Travel: Salisbury Cathedral | Andrew Bergh Travel Photography
Travel: Salisbury Cathedral

I did a silly thing the other day.  Even though the covid-19 pandemic has made overseas travel unrealistic for the foreseeable future, I bought two travel guides.  An unabashed Anglophile, it would come as no surprise to my family and friends that both pertain to Great Britain.  One book covers Northumberland, a coastal county in northeast England with more castles and gardens than any other county.  The other guide describes Cornwall, a county on England’s rugged southwestern tip known for its wild moorland, sandy beaches, and picturesque fishing villages.  So when will this UK trip take place?  Most likely not before 2022 – but boy, will we ever be prepared!

For now, partner Carol and I will have to be content with our memories from past trips.  That’s certainly not the worst thing in the world, however, because without those memories, we wouldn’t know what we’re missing!

On our first international journey, Carol and I traveled to – where else? – Great Britain (which consists of England, Scotland, and Wales; add Northern Ireland and you’ve got the United Kingdom).  After the work part (two days of depositions in London), the game plan was to work our way north to Edinburgh by train.  But before leaving London, we squeezed in a day trip to Salisbury and nearby Stonehenge.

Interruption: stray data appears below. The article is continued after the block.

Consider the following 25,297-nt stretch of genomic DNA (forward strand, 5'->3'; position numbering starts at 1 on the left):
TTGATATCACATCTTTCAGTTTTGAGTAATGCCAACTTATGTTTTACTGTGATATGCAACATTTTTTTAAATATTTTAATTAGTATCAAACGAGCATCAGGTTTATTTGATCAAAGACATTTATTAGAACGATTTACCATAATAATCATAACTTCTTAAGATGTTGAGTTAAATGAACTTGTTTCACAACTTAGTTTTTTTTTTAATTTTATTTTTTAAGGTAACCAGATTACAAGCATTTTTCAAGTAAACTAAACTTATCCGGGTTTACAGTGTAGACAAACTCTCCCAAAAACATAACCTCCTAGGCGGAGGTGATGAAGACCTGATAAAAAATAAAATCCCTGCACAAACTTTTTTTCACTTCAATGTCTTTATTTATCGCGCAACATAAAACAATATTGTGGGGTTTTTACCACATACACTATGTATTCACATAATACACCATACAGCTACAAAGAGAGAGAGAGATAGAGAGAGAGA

While Salisbury is delightful in its own right, the highlight of this medieval market town is its cathedral.  Most grand churches evolve slowly over centuries, resulting in a completed structure that spans a multitude of architectural styles.  Not so with Salisbury Cathedral, which was built between 1220 and 1258 in a style now called Early English Gothic.  Its spire – the tallest in Great Britain at 404 feet (see side image) – was a nice finishing touch added around 1330.  And to really top it off, Salisbury Cathedral houses one of the few original copies in existence of the 815-year-old Magna Carta.

To my great (but pleasant) surprise, Salisbury Cathedral allowed interior photography at the time of our visit.  The baptismal font in the foreground of the featured image is a modern addition with an amazing design.  Though the reflection of the stained glass windows makes the water seem perfectly still, it actually flows from all four corners of the font.

Hopefully, you too have memories from past trips that will appease your travel bug until overseas travel can be safely resumed.  In the meantime, if you happen to be in our neck of the woods on Bainbridge Island, please stop by our gallery in downtown Winslow.  Carol and I always enjoy swapping travel stories with our guests, and the hand sanitizers and masks are on us!  Plus, we carry a wide selection of images from our travels in different mediums, including metal prints, canvas prints, and fine art acrylic prints.  If some of our images inspire a future trip for you, so much the better!

As always in these trying and stressful times, we hope everyone is staying healthy, safe, and strong!

Ciao for now,

Andrew (Andy) Bergh

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